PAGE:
getpriority, setpriority - get or set process priority
int getpriority(int which, int who);
int setpriority(int which, int who, int priority);
getpriority() returns the priority of the indicated processes.
setpriority() sets the priority of the indicated processes to
The processes are indicated by which and who, where which can have one
of the following values:
PRIO_PROCESS Get or set the priority of the specified
process where who is the process ID. A who
of 0 implies the process ID of the calling
PRIO_PGRP Get or set the priority of the specified
process group where who is the process-group
ID, indicating all processes belonging to
that process-group. A who of 0 implies the
process-group ID of the calling process.
PRIO_USER Get or set the priority of the specified user
where who is the user ID, indicating all
processes owned by that user. A who of 0
implies the user ID of the calling process.
If more than one process is indicated, the value returned by
getpriority() is the lowest valued priority of all the indicated
processes, and setpriority() sets the priority of all indicated
priority is a value from -20 to 20, where lower values indicate better
priorities. The default priority for a process is 0.
If the calling process contains more than one thread or lightweight
process (i.e., the process is multi-threaded) these functions shall
apply to all threads or lightweight processes in the calling process.
The priority specified (or retrieved) is the same for all threads or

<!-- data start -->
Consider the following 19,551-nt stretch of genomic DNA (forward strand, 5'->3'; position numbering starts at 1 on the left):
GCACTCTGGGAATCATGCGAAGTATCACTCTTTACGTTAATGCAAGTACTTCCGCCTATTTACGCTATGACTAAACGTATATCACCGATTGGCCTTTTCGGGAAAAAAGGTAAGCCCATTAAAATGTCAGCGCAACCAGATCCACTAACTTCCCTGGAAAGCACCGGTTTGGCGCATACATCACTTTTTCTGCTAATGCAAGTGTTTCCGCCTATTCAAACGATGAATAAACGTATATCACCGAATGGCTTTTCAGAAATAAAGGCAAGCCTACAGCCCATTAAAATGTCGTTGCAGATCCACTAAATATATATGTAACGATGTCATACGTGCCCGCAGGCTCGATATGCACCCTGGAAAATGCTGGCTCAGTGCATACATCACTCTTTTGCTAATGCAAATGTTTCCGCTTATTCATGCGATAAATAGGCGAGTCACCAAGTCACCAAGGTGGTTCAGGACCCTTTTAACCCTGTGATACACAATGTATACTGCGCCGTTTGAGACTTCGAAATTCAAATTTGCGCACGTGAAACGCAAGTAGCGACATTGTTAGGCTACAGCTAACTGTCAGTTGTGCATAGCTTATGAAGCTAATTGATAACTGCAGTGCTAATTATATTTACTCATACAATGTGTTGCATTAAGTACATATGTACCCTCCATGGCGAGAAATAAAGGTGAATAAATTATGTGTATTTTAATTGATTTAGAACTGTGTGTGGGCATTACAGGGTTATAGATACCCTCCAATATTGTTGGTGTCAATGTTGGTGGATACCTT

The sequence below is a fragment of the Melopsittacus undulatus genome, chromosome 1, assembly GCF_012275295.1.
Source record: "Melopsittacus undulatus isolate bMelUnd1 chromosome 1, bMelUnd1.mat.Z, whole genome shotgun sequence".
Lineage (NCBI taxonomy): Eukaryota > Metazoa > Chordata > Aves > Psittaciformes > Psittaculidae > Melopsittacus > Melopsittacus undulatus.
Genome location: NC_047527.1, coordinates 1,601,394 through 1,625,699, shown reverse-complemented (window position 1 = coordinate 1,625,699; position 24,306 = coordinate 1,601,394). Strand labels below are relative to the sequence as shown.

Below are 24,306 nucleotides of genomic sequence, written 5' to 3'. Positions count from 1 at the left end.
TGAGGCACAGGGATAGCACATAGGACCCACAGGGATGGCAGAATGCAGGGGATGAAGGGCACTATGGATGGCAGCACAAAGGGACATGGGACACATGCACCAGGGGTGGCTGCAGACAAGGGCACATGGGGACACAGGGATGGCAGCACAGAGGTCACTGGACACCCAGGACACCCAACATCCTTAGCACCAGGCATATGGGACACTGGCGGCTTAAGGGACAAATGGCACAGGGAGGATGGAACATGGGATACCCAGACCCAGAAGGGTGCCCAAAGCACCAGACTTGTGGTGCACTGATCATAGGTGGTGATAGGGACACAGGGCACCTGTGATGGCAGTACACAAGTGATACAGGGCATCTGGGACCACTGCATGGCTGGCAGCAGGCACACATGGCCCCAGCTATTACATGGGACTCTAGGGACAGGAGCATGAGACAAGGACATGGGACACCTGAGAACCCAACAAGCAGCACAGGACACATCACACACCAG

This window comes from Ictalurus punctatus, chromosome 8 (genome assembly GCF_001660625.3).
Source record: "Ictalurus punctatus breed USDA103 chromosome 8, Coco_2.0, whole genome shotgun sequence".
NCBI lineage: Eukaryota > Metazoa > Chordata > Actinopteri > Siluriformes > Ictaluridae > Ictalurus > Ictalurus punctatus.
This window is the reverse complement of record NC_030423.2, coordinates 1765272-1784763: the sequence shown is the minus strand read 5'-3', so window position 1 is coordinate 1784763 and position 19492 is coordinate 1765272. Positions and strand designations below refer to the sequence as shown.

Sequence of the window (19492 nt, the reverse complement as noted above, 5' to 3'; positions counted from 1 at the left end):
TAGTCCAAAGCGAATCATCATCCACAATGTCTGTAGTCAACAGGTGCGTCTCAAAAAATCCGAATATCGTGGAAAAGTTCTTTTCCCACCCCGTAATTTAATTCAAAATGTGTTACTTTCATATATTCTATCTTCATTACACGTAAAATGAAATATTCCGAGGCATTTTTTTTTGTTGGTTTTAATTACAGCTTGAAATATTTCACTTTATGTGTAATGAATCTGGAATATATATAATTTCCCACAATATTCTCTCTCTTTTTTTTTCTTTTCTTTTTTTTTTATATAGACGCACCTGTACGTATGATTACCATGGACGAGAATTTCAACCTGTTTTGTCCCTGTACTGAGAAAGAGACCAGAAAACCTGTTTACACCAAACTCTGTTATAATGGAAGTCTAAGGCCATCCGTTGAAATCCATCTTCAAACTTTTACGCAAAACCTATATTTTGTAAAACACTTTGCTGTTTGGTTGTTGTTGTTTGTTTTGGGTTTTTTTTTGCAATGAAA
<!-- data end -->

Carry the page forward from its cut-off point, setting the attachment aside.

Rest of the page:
lightweight processes in a process. Negative priorities require
Hewlett-Packard Company - 1 - HP-UX Release 11i: November 2000
getpriority() returns the following values:
n Successful completion. n is an integer priority in the
range -20 to 20.
-1 Failure. errno is set to indicate the error. See WARNINGS
setpriority() returns the following values:
0 Successful completion.
-1 Failure. errno is set to indicate the error.
If getpriority() or setpriority() fails, errno is set to one of the
[EACCES] The calling process does not have access rights to
change one or more of the indicated processes.
All processes for which access is allowed are
[EINVAL] which is not one of the choices listed above, or
who is out of range.
[EPERM] The calling process attempted to change the
priority of a process to a smaller priority value
without having appropriate privileges.
[ESRCH] Processes indicated by which and who cannot be
getpriority() can return -1 both when it successfully finds a priority
of -1 and when it fails. To determine whether a failure occurred, set
errno to 0 before calling getpriority(), then examine errno after the
getpriority() and setpriority() were developed by the University of
nice(1), renice(1M), nice(2).
Hewlett-Packard Company - 2 - HP-UX Release 11i: November 2000